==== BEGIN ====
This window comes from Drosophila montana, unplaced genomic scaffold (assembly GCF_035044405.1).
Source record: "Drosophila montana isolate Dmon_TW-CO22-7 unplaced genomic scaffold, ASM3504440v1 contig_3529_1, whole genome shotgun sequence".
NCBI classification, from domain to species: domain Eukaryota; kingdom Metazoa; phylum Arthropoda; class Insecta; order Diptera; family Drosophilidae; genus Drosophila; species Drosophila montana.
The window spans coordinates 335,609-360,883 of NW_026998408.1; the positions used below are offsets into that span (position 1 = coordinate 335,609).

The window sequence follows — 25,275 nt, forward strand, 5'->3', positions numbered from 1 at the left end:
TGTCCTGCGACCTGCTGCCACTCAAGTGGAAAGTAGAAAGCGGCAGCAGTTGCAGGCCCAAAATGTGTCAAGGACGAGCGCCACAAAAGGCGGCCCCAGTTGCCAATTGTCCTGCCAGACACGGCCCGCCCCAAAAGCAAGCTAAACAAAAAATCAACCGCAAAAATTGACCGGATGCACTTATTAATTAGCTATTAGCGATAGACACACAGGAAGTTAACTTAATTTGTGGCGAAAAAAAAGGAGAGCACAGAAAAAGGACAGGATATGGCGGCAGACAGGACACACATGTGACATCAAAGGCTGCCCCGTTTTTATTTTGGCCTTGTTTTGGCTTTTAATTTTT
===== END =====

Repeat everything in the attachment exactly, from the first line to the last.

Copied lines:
This window comes from Drosophila montana, unplaced genomic scaffold (assembly GCF_035044405.1).
Source record: "Drosophila montana isolate Dmon_TW-CO22-7 unplaced genomic scaffold, ASM3504440v1 contig_3529_1, whole genome shotgun sequence".
NCBI classification, from domain to species: domain Eukaryota; kingdom Metazoa; phylum Arthropoda; class Insecta; order Diptera; family Drosophilidae; genus Drosophila; species Drosophila montana.
The window spans coordinates 335,609-360,883 of NW_026998408.1; the positions used below are offsets into that span (position 1 = coordinate 335,609).

The window sequence follows — 25,275 nt, forward strand, 5'->3', positions numbered from 1 at the left end:
TGTCCTGCGACCTGCTGCCACTCAAGTGGAAAGTAGAAAGCGGCAGCAGTTGCAGGCCCAAAATGTGTCAAGGACGAGCGCCACAAAAGGCGGCCCCAGTTGCCAATTGTCCTGCCAGACACGGCCCGCCCCAAAAGCAAGCTAAACAAAAAATCAACCGCAAAAATTGACCGGATGCACTTATTAATTAGCTATTAGCGATAGACACACAGGAAGTTAACTTAATTTGTGGCGAAAAAAAAGGAGAGCACAGAAAAAGGACAGGATATGGCGGCAGACAGGACACACATGTGACATCAAAGGCTGCCCCGTTTTTATTTTGGCCTTGTTTTGGCTTTTAATTTTT